The Hiatus (Part 3 of 5)
The North established their own parliament at Stormont in June 1921 and any sense of this arrangement being temporary quickly faded. Over a million Protestants ruled over 400,000 Catholics, as they had intended. Thanks to a long industrial development of Belfast and the Laggan Valley, they were blessed with a balanced budget. As well as in Stormont, Protestants dominated the best jobs in the civil service, the professionals and industry, with active and open discrimination against Catholics. Many left, some to Britain and the USA; most to Eire.
Meantime, unrest continued—not in the North, but in Eire, where nationalist factions had fallen out over policies even before independence happened. There was effectively a civil war that did not die down until the summer of 1922. Left with mostly an agrarian economy, Eire did not prosper and balancing budgets, let aloe growing the economy, was difficult. Those in power resented both Britain and the more prosperous North. Those Protestants in the 26 counties tended to remain, as many had professional jobs or secure employment, so their exodus was much smaller than that on the North. However, little sympathy with the difficulties of those Republicans left in the North was weak, as was any aid provided to them. Understandably, they felt abandoned. In asserting its sense of identity Eire gave prominence to both the Catholic Church ad the Irish language. Though the latter made little headway outside its heartlands, the church dominated Irish life and gave further misgivings in the North about any sense f common culture or identity.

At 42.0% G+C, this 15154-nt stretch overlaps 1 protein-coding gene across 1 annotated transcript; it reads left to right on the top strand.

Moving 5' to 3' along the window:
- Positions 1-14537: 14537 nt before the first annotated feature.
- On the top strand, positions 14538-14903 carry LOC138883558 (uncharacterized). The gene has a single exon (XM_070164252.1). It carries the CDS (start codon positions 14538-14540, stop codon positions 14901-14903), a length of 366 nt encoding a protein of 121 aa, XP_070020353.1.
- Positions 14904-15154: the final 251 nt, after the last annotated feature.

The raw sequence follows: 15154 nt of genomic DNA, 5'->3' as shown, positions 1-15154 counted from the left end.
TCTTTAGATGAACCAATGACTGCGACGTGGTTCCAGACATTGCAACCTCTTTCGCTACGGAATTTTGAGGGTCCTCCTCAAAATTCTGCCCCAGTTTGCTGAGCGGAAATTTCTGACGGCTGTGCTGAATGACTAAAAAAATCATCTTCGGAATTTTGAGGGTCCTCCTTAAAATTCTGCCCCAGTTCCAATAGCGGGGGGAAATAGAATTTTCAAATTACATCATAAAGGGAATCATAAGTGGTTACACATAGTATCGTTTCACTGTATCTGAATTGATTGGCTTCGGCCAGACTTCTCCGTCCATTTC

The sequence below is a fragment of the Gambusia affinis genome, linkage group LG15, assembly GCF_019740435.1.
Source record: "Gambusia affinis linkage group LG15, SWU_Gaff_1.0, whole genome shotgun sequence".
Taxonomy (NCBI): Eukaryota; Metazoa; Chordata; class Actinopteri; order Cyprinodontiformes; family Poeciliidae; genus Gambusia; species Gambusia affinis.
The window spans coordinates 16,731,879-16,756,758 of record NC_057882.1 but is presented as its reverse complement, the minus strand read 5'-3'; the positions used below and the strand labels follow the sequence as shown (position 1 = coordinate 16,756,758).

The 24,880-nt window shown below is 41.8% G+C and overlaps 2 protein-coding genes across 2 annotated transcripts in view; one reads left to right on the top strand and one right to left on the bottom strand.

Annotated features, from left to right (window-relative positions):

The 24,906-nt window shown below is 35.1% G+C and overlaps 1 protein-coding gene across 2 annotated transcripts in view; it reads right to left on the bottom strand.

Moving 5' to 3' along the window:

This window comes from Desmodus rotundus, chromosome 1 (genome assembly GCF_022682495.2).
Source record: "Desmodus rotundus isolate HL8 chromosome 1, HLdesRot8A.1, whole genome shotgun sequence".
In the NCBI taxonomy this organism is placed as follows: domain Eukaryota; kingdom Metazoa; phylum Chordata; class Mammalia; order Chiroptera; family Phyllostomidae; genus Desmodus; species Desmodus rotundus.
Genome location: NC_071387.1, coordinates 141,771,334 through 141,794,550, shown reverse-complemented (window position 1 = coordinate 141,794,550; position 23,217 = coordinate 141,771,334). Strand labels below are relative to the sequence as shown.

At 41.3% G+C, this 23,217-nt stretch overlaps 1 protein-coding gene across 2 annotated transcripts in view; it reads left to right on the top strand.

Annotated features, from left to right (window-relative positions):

At first, this mutual enmity made little difference to trade or traffic across the new border. There was little geographic sense to this border, deriving as it did from counties set up I the 17th ©. It snaked 224 miles across farmland, along roads, round hills and, being crossed by over 200 roads and tracks, made little sense. Efforts to simplify it by shifting settlements foundered on increasing hostility between Stormont and the Dail and increasing British disinterest in the issue. The spat was not helped by the Dail’s refusal to accept partition and to claim, in their constitution, sovereignty over the whole island.
Goods from the more developed North flooded into the South triggering a tariff war, which further undermined relations and made control of the border an urgent issue to regulate trade. This led to smuggling of everything from cattle to cigarettes, further undermining the still-struggling Irish economy. Matters were not helped when Eire stayed neutral during the Second World War, despite Churchill pressuring for use of former naval bases at Cork and Queenstown. As a precaution, conscription was never introduced in Ulster and the 36th Division based there never left the province.
Post-war relations continued poor as Eire chose to leave the Commonwealth and become the Republic of Ireland in 1948, without consulting the British. And with the post-war decline of industrial Britain social pressures in places like Clydeside or Liverpool fractured the already divided society in Ulster even further. As Catholics became restless at their financial and social repression, Protestant reaction to contain this added fuel to what became the conflagration of The Troubles. The two communities went to war with each other and the British Army, sent in the pacify things, merely became a third and alien faction, a target for both sides, neither trained, nor equipped to deal with what was a guerrilla war. Atrocities were commonplace and neither side came out of it looking good. When it flickered out in the seventies, nothing much had been resolved.
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